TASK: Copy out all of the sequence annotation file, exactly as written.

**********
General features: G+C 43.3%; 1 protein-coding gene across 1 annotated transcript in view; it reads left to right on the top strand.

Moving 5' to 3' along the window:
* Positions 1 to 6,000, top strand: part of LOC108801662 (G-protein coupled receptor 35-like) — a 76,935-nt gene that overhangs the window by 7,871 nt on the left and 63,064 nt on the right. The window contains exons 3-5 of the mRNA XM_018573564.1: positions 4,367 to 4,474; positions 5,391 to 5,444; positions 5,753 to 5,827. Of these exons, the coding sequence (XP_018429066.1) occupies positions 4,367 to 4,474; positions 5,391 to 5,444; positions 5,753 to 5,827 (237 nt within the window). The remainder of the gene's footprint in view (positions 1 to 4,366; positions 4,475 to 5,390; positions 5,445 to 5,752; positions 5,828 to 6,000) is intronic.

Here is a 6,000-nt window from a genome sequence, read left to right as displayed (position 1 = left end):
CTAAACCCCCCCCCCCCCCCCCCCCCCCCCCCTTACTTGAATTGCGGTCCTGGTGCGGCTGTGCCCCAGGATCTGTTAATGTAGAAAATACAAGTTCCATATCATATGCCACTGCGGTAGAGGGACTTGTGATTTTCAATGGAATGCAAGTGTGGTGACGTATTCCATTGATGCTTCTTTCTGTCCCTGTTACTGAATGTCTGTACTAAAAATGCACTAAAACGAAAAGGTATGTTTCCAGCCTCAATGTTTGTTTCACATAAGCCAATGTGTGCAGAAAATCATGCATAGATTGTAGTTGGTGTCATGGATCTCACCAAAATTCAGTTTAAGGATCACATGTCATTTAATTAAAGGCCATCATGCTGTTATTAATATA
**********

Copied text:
General features: G+C 43.3%; 1 protein-coding gene across 1 annotated transcript in view; it reads left to right on the top strand.

Moving 5' to 3' along the window:
* Positions 1 to 6,000, top strand: part of LOC108801662 (G-protein coupled receptor 35-like) — a 76,935-nt gene that overhangs the window by 7,871 nt on the left and 63,064 nt on the right. The window contains exons 3-5 of the mRNA XM_018573564.1: positions 4,367 to 4,474; positions 5,391 to 5,444; positions 5,753 to 5,827. Of these exons, the coding sequence (XP_018429066.1) occupies positions 4,367 to 4,474; positions 5,391 to 5,444; positions 5,753 to 5,827 (237 nt within the window). The remainder of the gene's footprint in view (positions 1 to 4,366; positions 4,475 to 5,390; positions 5,445 to 5,752; positions 5,828 to 6,000) is intronic.

Here is a 6,000-nt window from a genome sequence, read left to right as displayed (position 1 = left end):
CTAAACCCCCCCCCCCCCCCCCCCCCCCCCCCTTACTTGAATTGCGGTCCTGGTGCGGCTGTGCCCCAGGATCTGTTAATGTAGAAAATACAAGTTCCATATCATATGCCACTGCGGTAGAGGGACTTGTGATTTTCAATGGAATGCAAGTGTGGTGACGTATTCCATTGATGCTTCTTTCTGTCCCTGTTACTGAATGTCTGTACTAAAAATGCACTAAAACGAAAAGGTATGTTTCCAGCCTCAATGTTTGTTTCACATAAGCCAATGTGTGCAGAAAATCATGCATAGATTGTAGTTGGTGTCATGGATCTCACCAAAATTCAGTTTAAGGATCACATGTCATTTAATTAAAGGCCATCATGCTGTTATTAATATA